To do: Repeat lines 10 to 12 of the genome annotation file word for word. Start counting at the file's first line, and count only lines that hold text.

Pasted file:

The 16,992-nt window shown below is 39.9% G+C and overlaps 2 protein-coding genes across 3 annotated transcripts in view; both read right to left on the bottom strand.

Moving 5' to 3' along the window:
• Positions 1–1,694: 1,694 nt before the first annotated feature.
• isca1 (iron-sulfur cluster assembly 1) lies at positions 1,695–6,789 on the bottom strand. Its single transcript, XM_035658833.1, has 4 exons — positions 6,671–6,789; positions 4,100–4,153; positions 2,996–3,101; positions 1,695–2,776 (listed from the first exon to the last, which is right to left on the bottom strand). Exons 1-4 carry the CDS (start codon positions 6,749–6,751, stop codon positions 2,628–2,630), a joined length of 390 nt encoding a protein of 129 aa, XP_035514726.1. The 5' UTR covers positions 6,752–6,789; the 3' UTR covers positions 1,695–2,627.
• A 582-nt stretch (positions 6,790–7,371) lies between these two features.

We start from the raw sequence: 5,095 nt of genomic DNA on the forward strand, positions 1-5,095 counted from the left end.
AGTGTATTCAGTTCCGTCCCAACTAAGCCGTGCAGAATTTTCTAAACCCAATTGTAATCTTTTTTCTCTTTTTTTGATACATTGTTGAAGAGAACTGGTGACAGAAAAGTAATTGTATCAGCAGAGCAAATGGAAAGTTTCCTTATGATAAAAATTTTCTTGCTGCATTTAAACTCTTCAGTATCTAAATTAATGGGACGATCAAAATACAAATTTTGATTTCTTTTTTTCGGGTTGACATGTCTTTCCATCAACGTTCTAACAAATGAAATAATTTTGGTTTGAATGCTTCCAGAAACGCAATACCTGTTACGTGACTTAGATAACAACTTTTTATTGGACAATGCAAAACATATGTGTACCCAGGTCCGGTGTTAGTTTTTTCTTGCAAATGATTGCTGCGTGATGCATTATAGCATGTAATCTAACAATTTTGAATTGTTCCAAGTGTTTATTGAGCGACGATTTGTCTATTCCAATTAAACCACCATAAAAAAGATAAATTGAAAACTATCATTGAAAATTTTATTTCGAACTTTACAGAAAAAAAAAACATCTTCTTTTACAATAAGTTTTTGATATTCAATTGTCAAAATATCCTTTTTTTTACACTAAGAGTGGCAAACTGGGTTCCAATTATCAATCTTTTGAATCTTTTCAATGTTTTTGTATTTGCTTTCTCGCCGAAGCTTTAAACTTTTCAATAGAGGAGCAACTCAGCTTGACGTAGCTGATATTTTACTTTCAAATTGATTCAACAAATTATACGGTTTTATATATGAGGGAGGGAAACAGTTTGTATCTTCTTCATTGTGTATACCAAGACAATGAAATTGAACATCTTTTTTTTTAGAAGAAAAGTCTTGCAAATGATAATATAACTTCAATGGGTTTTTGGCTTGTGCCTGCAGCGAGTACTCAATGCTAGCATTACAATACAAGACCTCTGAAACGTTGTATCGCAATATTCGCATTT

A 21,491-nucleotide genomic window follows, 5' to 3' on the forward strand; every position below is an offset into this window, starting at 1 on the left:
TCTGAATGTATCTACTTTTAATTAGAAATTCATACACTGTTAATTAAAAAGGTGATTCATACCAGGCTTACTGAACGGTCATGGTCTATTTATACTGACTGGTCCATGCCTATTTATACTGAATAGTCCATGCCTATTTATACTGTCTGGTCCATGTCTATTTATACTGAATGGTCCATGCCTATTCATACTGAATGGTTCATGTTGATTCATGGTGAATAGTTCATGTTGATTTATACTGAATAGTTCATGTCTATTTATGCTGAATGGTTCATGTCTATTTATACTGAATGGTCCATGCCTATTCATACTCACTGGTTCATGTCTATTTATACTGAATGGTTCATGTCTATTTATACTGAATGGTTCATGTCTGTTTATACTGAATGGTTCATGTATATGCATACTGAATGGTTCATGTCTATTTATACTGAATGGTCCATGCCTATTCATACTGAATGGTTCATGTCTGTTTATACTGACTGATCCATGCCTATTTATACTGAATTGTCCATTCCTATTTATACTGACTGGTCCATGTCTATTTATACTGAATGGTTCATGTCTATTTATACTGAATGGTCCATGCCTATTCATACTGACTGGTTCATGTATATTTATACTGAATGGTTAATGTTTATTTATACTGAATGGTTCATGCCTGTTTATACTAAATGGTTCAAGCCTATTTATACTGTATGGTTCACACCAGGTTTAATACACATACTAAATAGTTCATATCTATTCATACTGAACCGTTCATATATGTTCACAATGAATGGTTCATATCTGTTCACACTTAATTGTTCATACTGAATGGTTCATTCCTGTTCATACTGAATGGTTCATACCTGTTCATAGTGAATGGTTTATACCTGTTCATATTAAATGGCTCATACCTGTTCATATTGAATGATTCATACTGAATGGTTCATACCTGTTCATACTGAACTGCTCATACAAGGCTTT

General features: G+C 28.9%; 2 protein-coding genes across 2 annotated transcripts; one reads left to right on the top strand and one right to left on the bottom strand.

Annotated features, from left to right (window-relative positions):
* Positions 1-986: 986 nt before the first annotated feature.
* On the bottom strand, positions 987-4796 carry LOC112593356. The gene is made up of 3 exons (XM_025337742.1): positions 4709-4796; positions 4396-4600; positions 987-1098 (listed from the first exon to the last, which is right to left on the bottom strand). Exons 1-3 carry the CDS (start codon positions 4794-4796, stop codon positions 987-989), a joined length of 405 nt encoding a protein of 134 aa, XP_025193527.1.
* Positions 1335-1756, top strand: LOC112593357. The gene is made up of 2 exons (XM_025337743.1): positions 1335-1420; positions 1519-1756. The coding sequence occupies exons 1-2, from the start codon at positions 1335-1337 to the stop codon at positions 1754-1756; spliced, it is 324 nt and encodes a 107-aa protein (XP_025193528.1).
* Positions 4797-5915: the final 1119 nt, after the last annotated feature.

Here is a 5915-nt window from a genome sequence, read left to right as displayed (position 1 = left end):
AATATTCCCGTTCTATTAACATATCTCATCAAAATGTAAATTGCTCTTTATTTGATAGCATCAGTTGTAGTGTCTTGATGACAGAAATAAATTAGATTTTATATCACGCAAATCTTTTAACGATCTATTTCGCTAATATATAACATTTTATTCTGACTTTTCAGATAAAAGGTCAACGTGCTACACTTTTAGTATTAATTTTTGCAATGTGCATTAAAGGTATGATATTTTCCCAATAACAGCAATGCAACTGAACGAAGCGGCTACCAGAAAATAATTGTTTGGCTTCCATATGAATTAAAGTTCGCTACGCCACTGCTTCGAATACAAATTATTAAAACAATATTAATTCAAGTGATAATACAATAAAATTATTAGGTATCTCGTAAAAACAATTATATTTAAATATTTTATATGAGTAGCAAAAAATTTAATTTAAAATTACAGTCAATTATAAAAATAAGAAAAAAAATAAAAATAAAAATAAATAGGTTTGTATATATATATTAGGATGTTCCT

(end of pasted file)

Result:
General features: G+C 28.9%; 2 protein-coding genes across 2 annotated transcripts; one reads left to right on the top strand and one right to left on the bottom strand.

Annotated features, from left to right (window-relative positions):
* Positions 1-986: 986 nt before the first annotated feature.